Detection of a Glitch in the Hubble Space Telescope’s Camera has been made

Detection of a Glitch in the Hubble Space Telescope's Camera has been made

A camera on the Hubble Space Telescope has gone dark, and scientists are trying to figure out what happened and why.

Astronomers have reported an issue with the Advanced Camera for Surveys on the Hubble Space Telescope, which popped up an alert claiming the camera’s software had not loaded correctly during a regular computer function on February 28th. NASA officials said in an update on March 1 that the Hubble team, flight controllers, and software experts are all trying to fix the problem. When it comes to figuring out what went wrong, NASA officials say they’re working on a recovery strategy as they investigate the fundamental cause.

As of now, the telescope is competent to carry out its mission. A 29-year-old observatory, Hubble contains three more scientific instruments. All of these instruments are operational and completing their tasks as expected. Hubble’s Wide Field Camera 3 and the Hubble Space Telescope Imaging Spectrograph are among the instruments. In March 2002, Hubble’s Advanced Camera for Surveys was installed, and it has since taken some of the most breathtaking images of the cosmos.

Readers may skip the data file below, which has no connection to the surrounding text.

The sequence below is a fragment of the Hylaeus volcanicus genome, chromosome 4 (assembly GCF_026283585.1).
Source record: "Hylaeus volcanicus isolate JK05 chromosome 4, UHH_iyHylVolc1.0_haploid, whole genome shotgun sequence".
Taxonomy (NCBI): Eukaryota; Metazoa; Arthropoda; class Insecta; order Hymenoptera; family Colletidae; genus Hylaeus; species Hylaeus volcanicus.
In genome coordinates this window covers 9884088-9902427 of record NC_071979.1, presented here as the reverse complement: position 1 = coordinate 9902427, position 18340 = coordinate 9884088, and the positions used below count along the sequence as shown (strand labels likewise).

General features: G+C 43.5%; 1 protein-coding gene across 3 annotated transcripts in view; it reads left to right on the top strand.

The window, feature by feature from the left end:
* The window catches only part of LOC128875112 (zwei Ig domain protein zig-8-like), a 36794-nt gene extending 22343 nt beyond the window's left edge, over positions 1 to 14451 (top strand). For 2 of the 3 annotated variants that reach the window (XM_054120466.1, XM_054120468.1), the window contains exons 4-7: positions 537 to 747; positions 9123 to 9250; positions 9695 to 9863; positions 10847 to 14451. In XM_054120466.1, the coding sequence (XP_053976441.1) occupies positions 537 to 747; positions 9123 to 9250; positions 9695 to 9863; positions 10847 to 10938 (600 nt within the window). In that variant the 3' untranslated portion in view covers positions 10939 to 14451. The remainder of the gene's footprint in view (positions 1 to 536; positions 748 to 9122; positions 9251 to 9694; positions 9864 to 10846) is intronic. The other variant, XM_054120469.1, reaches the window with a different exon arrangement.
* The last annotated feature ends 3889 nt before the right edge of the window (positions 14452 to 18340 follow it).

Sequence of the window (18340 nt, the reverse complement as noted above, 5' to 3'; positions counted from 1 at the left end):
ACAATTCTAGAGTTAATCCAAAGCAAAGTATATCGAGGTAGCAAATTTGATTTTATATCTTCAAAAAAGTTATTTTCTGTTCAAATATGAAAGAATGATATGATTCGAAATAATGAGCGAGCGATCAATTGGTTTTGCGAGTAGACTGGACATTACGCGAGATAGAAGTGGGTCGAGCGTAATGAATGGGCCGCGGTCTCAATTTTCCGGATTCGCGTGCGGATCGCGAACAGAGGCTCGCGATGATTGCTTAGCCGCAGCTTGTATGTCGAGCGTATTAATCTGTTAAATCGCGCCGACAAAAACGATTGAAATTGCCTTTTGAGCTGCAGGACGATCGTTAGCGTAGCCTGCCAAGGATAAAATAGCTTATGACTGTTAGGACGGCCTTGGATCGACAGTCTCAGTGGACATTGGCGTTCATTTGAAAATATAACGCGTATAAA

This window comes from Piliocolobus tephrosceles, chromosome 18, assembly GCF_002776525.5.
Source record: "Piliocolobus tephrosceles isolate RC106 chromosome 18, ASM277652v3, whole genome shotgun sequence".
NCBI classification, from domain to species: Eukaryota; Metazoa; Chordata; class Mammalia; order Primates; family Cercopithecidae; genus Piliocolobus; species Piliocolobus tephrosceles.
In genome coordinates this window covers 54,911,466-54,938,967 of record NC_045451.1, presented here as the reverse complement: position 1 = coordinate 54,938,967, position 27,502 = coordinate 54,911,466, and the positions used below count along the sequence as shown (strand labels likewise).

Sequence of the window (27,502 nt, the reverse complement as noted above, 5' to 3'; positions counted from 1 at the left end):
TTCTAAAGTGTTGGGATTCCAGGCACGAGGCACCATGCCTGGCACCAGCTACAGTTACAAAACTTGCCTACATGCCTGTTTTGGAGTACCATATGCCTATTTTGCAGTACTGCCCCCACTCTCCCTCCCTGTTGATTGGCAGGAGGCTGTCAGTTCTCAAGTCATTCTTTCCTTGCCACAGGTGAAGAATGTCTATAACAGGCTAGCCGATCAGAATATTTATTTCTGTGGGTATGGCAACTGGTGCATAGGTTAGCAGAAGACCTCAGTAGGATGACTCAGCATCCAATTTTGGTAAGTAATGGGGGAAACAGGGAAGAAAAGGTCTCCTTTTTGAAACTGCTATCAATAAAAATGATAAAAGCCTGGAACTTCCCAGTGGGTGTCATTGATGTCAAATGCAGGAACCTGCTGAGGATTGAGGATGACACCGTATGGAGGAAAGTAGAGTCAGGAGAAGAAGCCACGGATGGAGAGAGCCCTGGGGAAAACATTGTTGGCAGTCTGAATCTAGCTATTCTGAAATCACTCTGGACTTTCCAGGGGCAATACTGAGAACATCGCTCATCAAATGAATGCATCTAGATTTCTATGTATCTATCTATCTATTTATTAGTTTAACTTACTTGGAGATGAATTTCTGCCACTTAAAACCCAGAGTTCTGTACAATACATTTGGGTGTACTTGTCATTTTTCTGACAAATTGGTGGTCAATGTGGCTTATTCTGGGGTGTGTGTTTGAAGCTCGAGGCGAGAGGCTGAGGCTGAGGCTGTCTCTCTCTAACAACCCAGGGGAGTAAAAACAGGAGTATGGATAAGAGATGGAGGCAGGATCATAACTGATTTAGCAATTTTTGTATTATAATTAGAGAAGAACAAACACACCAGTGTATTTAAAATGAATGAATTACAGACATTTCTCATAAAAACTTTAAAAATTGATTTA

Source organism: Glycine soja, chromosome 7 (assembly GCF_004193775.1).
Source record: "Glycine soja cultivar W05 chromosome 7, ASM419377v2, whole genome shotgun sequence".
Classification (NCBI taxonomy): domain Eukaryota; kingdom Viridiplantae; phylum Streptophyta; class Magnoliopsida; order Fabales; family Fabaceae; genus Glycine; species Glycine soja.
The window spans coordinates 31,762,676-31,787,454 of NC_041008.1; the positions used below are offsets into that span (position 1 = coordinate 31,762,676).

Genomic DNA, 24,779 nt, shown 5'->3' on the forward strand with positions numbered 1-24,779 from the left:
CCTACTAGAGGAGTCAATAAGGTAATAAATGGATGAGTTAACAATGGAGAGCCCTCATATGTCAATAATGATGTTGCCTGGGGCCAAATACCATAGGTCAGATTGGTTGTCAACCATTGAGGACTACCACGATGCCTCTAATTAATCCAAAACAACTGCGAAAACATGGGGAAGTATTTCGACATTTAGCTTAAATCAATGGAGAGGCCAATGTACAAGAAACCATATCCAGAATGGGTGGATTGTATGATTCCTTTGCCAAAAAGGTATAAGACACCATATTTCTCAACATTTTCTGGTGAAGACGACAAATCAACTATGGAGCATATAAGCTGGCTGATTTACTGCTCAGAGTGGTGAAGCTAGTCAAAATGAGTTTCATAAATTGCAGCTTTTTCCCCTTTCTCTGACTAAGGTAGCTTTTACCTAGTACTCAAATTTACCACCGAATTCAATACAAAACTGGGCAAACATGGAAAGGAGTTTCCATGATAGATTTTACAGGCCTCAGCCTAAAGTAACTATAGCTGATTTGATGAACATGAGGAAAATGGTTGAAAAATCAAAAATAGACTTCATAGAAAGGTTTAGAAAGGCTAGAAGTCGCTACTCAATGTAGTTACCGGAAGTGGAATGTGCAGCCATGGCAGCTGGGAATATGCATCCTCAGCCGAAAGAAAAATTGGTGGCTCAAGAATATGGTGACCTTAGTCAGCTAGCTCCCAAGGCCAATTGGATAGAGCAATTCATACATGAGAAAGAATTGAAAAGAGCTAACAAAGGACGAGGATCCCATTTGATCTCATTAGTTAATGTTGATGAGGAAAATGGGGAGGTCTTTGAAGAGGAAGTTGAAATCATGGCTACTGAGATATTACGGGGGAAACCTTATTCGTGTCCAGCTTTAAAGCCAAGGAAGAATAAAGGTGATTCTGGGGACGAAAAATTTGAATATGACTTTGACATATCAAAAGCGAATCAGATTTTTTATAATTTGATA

The astronauts were on a servicing mission at the time of the installation. An electrical short in 2007 knocked the camera out of commission. But in 2009, during NASA’s STS-125 mission, astronauts were able to fix the camera. The Wide Field Camera 3 of the telescope was taken offline in January after odd voltage readings were detected by the software. Real-world voltage levels were found to be adequate, according to NASA. The Hubble Space Telescope mission has been a joint effort between NASA and the European Space Agency. With the original goal of a 15-year life span, it was introduced in April of 1990. However, it has now lasted for nearly twice as long.

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